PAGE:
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Subchondral bone abnormalities in knee osteoarthritis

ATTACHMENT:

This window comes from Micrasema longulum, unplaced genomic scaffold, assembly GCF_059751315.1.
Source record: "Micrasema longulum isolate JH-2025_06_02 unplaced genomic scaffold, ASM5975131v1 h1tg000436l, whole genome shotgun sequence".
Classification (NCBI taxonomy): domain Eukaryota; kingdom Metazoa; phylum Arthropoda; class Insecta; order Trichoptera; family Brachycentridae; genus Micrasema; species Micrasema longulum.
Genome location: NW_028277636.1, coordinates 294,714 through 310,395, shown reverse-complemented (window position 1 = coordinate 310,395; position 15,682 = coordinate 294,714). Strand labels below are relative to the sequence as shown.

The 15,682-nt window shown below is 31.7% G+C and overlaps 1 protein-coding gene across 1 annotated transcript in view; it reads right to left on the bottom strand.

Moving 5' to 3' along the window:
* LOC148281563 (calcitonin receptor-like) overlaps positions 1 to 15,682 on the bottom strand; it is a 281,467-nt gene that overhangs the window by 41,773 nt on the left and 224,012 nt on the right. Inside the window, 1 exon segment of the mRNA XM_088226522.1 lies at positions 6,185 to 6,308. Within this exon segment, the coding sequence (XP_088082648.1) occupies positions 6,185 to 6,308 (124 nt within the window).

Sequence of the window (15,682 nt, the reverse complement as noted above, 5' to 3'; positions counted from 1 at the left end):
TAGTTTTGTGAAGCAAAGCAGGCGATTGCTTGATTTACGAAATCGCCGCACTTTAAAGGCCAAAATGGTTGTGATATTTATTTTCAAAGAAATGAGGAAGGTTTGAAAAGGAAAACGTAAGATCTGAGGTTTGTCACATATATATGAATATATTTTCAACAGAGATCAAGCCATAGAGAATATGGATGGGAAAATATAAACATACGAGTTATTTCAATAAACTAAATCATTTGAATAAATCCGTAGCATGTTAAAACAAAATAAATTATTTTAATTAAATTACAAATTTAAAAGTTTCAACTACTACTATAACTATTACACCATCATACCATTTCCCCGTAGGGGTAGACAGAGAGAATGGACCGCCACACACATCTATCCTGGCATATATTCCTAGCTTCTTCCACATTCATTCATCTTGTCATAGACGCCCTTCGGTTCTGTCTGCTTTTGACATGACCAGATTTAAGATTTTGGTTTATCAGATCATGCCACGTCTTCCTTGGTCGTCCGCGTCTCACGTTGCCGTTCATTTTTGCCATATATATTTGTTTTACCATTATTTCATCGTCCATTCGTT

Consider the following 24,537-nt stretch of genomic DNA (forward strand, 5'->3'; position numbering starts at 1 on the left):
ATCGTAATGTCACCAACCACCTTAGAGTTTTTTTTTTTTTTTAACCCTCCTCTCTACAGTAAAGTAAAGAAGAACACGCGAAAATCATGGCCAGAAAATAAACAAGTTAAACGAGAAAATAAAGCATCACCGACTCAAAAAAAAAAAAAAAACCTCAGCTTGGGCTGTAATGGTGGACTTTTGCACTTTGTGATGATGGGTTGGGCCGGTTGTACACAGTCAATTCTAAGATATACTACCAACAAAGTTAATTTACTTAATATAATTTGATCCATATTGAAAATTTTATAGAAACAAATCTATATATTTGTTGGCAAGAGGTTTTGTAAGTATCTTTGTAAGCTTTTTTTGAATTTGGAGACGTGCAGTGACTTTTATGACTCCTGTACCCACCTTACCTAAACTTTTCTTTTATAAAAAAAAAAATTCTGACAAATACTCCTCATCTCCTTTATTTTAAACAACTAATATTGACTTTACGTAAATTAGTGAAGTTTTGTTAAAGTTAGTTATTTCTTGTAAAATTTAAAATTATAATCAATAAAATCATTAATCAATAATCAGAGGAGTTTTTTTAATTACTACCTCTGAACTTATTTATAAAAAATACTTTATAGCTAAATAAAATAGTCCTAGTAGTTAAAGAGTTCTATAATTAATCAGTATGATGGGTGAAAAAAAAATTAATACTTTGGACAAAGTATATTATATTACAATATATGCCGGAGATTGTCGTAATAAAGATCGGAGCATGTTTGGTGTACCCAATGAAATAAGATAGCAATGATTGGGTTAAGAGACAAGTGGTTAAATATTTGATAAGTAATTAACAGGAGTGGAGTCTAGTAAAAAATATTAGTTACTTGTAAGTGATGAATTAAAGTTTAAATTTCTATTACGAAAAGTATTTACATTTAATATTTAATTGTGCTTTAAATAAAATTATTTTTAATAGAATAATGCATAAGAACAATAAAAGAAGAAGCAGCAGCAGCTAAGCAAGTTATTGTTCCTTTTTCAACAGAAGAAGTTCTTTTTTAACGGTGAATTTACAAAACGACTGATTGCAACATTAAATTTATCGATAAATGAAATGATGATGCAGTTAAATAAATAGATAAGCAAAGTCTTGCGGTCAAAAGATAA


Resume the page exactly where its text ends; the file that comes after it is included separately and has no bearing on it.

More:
thesisposted on 2023-05-27, 09:23 authored by Zhu, Z